Congressional Black Caucus Chairman Rep. Cedric Richmond (D-La.) speaks at a Congressional Tri-Caucus news conference on Capitol Hill in Washington, D.C., on Sept. 27, 2017, on injustice and inequality in America. Richmond was among many black leaders who blasted White House chief of staff John Kelly for his Oct. 30, 2017, comments about the Civil War during a Fox News interview. (Andrew Harnik/AP Images)

A number of black leaders in Congress, the media and academia have roundly criticized White House chief of staff John Kelly for his inaccurate and dangerous comments about the Civil War.

In an interview given to Fox News Monday night, Kelly got on the topic of Confederate monuments. He defended Confederate Gen. Robert E. Lee and claimed that a lack of compromise caused the war.

Advertisement

“I would tell you that Robert E. Lee was an honorable man,” Kelly told host Laura Ingraham. “He was a man that gave up his country to fight for his state, which 150 years ago was more important than country.

“But the lack of an ability to compromise led to the Civil War,” Kelly continued. “And men and women of good faith on both sides made their stand where their conscience had them make their stand.”

The comments drew widespread criticism from historians, pundits, and congressional and religious leaders. Among them was Hilary Shelton, head of the Washington, D.C., chapter of the NAACP, who called Kelly’s historical revision “dangerously simplistic,” according to McClatchy DC Bureau. Shelton added that the NAACP would love to give White House officials a history lesson.

Advertisement

Rep. Cedric Richmond (D-La.), head of the Congressional Black Caucus, certainly thinks Kelly needs it.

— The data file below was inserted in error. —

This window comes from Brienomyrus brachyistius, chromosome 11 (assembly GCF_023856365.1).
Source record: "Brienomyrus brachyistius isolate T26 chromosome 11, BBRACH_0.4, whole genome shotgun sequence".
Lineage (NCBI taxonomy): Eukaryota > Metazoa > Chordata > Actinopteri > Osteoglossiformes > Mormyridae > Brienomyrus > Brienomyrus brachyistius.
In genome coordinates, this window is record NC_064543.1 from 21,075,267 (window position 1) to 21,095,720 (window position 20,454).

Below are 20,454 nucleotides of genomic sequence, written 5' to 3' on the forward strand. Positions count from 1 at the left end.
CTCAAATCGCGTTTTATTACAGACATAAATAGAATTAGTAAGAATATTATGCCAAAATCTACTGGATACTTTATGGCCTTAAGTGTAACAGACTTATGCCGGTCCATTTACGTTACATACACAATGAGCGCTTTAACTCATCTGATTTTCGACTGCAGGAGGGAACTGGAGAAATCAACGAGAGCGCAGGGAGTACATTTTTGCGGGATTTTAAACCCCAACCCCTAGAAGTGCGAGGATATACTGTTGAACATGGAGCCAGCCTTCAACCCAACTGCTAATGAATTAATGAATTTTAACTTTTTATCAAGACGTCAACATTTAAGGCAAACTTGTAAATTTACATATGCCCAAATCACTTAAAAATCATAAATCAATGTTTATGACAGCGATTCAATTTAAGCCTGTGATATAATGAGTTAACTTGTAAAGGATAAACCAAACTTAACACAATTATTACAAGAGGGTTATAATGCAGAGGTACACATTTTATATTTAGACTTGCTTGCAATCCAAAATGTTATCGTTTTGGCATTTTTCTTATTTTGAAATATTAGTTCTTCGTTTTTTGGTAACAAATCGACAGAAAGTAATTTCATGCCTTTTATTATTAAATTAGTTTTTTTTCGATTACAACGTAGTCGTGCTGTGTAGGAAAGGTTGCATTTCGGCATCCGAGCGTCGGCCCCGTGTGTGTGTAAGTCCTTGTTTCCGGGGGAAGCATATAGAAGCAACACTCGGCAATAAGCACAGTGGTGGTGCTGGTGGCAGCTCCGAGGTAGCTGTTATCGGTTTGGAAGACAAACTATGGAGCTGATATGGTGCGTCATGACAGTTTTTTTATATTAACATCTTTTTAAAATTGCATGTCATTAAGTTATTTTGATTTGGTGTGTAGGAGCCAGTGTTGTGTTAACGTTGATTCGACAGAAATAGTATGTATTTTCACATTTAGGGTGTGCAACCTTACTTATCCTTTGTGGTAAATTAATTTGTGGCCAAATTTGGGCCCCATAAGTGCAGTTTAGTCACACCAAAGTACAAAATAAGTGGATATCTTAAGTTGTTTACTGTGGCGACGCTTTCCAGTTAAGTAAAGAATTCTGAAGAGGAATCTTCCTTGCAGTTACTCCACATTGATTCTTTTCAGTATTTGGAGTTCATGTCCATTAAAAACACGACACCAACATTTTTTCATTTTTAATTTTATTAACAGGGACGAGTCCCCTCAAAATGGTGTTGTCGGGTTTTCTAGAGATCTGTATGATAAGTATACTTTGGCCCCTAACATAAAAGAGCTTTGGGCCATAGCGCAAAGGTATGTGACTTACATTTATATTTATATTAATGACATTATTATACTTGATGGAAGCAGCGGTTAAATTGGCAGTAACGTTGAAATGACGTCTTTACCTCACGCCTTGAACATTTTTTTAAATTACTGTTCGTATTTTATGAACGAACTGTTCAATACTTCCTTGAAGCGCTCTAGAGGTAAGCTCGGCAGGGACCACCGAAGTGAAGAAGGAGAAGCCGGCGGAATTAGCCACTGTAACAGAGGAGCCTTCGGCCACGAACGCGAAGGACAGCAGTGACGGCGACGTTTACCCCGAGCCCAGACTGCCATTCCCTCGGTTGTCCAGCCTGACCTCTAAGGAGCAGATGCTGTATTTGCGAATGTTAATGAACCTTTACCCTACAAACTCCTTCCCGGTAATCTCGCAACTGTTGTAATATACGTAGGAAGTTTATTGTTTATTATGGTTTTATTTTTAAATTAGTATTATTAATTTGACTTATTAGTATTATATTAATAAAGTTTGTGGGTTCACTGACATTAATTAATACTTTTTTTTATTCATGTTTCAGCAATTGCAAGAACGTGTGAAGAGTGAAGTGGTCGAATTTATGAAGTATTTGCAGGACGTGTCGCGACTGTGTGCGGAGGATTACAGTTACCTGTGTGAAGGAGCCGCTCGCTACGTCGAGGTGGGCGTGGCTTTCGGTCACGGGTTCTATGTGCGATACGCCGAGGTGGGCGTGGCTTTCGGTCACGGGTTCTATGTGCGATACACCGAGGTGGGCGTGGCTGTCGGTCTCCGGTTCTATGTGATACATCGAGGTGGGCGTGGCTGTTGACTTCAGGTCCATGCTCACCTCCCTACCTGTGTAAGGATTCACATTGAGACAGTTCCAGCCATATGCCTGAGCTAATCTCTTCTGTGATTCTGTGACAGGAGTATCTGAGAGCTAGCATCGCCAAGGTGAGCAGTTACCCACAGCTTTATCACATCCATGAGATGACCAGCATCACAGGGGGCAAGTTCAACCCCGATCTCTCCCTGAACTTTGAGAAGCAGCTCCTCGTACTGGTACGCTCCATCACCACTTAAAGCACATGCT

“The Civil War was not a disagreement between ‘men and women of good faith on both sides,’” Richmond said, citing Kelly’s own words. “It was a struggle for the soul of this country.”

Sen. Tim Scott (R-S.C.), the only black Republican in the Senate, also condemned Kelly’s comments.

“We need to stop relitigating and referencing the Civil War as if there was some moral conundrum. There was no compromise to make—only a choice between continuing slavery and ending it,” he said.

The Rev. William Barber, the former head of North Carolina’s NAACP, called out Kelly’s interpretation of the war as “a lie.”

“Compromise is what allowed slavery to exist in the first place. Revisionist history is dangerous,” Barber said.

Advertisement

Also among the lawmakers calling out Kelly is Rep. Frederica Wilson (D-Fla.), the lawmaker Kelly attacked in a rare press briefing earlier in October.

During his interview with Ingraham, Kelly said that he would “never” apologize to Wilson about comments he made about her.

Wilson wrote in a tweet in the aftermath of Kelly’s Civil War comments: “What exactly, I wonder, would be the right ‘compromise’ between slavery and freedom for human beings?”

Read more at McClatchy DC Bureau.